Diesel exhaust pollution may disrupt honeybee foraging

LONDON Thu Oct 3, 2013 9:07am EDT

A colony of honeybees swarm on the ledge of a window outside the Media Centre, in Bern June 17, 2013. REUTERS/Ruben Sprich

A colony of honeybees swarm on the ledge of a window outside the Media Centre, in Bern June 17, 2013.

Credit: Reuters/Ruben Sprich

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LONDON (Reuters) - Exposure to pollution from diesel exhaust fumes can disrupt honeybees' ability to recognize the smells of flowers and could in future affect pollination and global food security, researchers said on Thursday.

In a study published in the Nature journal Scientific Reports, scientists from Britain's University of Southampton found that the fumes change the profile of the floral odors that attract bees to forage from one flower to the next.

"This could have serious detrimental effects on the number of honeybee colonies and pollination activity," said Tracey Newman, a neuroscientist who worked on the study.

Bees are important pollinators of flowering plants, including many fruit and vegetable crops.

A 2011 U.N. report estimated that bees and other pollinators such as butterflies, beetles or birds do work worth 153 billion euros ($203 bln) a year to the human economy.

Bee populations have been declining steadily in recent decades but there is scientific disagreement over what might be causing it. Much attention has been focused on whether a class of pesticides called neonicotinoids may be the culprit.

A report from the European Food Safety Authority (EFSA) in January said three widely-used neonicotinoids, made mainly by Switzerland's Syngenta and Germany's Bayer, posed an acute risk to honeybees.

EU leaders voted in April to ban three of the world's most widely-used pesticides in this class for two years because of fears they could be linked to a plunge in the bee populations.

But the British government, which recommended abstaining in a previous EU vote in March, argues the science is inconclusive and advises caution in extrapolating results from laboratory studies to real-life field conditions.


Guy Poppy, an ecology professor who worked with Newman, said to be able to forage effectively, honeybees need to be able to learn and recognize plants - a process their results showed could be disrupted by so-called NOx gases, particularly nitrogen dioxide, found in diesel exhaust and other pollution.

For their study, the scientists took eight chemicals found in the odor of oil rapeseed flowers and mixed them in one experiment with clean air and in another with air containing diesel exhaust.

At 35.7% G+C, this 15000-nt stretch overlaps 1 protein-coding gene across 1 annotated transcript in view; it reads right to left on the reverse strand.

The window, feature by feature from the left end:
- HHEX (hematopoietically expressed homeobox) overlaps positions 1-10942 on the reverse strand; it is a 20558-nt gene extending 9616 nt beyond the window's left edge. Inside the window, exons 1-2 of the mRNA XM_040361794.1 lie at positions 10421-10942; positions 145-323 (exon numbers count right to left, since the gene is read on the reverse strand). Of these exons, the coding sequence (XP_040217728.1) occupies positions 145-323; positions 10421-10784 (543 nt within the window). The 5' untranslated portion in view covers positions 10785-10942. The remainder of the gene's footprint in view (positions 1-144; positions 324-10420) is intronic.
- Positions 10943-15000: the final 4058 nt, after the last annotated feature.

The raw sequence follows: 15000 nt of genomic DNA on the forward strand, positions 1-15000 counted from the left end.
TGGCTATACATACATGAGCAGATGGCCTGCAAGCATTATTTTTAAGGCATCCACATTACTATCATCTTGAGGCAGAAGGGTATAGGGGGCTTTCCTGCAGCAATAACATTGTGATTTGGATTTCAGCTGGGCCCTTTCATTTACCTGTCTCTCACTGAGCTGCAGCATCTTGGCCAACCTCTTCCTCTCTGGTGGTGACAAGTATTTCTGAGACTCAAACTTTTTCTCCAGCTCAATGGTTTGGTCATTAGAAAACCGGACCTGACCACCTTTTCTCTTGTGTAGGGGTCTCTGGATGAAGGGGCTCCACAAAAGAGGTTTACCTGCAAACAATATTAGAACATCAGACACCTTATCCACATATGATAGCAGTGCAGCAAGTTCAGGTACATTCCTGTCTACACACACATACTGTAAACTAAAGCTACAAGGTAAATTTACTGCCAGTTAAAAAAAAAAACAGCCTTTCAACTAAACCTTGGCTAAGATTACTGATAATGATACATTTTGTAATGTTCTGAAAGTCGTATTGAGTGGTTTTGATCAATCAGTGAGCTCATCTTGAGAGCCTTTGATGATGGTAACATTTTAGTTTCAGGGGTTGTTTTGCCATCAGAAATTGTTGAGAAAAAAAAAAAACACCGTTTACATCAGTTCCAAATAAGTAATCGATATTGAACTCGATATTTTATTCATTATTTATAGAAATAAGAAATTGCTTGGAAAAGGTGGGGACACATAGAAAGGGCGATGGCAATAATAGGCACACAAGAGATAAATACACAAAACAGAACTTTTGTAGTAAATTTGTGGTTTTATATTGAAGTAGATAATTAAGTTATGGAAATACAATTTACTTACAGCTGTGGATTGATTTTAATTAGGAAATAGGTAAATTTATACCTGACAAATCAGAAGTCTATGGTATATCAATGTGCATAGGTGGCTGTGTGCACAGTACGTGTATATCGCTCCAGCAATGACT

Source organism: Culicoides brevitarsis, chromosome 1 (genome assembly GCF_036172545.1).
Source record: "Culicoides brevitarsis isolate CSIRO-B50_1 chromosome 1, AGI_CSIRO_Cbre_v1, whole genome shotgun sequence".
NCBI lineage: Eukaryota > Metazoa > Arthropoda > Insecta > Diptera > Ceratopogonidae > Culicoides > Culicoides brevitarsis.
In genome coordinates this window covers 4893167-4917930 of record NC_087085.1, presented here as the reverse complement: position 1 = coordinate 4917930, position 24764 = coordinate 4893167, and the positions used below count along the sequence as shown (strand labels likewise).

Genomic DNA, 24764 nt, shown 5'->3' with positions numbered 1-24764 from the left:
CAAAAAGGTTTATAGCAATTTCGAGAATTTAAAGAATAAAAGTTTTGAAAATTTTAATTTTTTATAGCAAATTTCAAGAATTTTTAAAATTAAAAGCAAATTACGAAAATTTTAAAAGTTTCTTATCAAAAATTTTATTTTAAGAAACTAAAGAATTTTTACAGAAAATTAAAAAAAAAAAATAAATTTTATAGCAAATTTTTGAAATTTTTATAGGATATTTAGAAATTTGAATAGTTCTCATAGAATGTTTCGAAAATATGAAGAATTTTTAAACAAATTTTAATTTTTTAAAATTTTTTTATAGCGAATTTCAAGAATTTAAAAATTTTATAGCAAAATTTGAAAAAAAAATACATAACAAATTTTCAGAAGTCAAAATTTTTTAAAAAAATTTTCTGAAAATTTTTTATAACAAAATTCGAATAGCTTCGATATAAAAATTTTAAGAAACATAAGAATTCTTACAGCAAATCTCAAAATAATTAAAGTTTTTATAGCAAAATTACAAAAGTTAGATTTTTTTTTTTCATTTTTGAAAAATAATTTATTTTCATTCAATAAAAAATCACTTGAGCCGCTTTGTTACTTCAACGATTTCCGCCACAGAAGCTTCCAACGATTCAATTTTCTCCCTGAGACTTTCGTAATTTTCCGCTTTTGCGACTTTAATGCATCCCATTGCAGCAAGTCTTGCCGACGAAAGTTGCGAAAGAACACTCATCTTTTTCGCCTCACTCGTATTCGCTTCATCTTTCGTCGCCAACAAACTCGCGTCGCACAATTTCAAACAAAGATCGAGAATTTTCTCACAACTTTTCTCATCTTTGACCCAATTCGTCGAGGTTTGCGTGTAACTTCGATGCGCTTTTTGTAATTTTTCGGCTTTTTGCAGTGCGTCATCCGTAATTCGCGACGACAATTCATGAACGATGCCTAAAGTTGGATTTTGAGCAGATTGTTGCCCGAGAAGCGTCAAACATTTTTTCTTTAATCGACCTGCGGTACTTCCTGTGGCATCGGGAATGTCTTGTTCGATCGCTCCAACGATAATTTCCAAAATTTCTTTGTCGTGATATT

They found that six of the eight chemicals reduced in volume when mixed with diesel fumes, and two disappeared completely within a minute - meaning the profile of the chemical mix had changed. The odor mixed with clean air was unaffected.

When the researchers used the same process with NOx gases - nitric oxide and nitrogen dioxide - found in diesel exhaust emissions, they saw the same results, suggesting NOx is key to how and why the odor's profile was altered.

When the changed chemical mix was then shown to honeybees - which are known to use their sensitive sense of smell to forage for flowers - they could not recognize it.

Giles Budge of Britain's Food and Environment Research Agency said Newton's study highlighted "a fresh issue to add to the many problems facing our insect pollinators".

But he said that since the study was based in the laboratory, more research is needed to see if the problem is occurring in the wider environment.

(Editing by Pravin Char)

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Comments (4)
auger wrote:
Since both of the companies responsible for the report produce crop insecticides for profit, it may be difficult to get diesel burners on board with this study. I hope still that they are on to something

Oct 05, 2013 6:46am EDT  --  Report as abuse
elsewhere wrote:
Wouldn’t you know environmentalists would be looking for another cash cow since they are loosing the discussion about global warming. The UN should be spending its time and money trying to stop terrorism and attacks like those in Kenya, Afganistan and Paskistan rather then fooling with stuff like this.

Oct 05, 2013 7:34am EDT  --  Report as abuse
jertho wrote:

people like you are really becoming seriously idiotic, denying every claim that….holy cow, maybe some of the things we do effect the enviornment in a negatve way??!?!! what a revalation!!! seriously, you’re not a scientist, and the bee problem makes global warming look like a walk in the park, we can adapt to warmer climates, abandon costal towns and generally deal with the effects of it, but without bees, its bye bye humanity, like it or not, you live in a biosphere, with a finite amount of space, we can effect it, there are over 7 billion of us. and finally, I’m willing to wager you are a conservative, in fact I’m certain of it, because it is the only ideology that denys such simple notions. theres a game I like to play with you people, give me a name of ANY scientist climate change denier (one of the lowly 3%) and I can, within minutes, draw a DIRECT line from them to dirty energy interests, it NEVER fails, so go ahead, try it.

Oct 05, 2013 1:37pm EDT  --  Report as abuse
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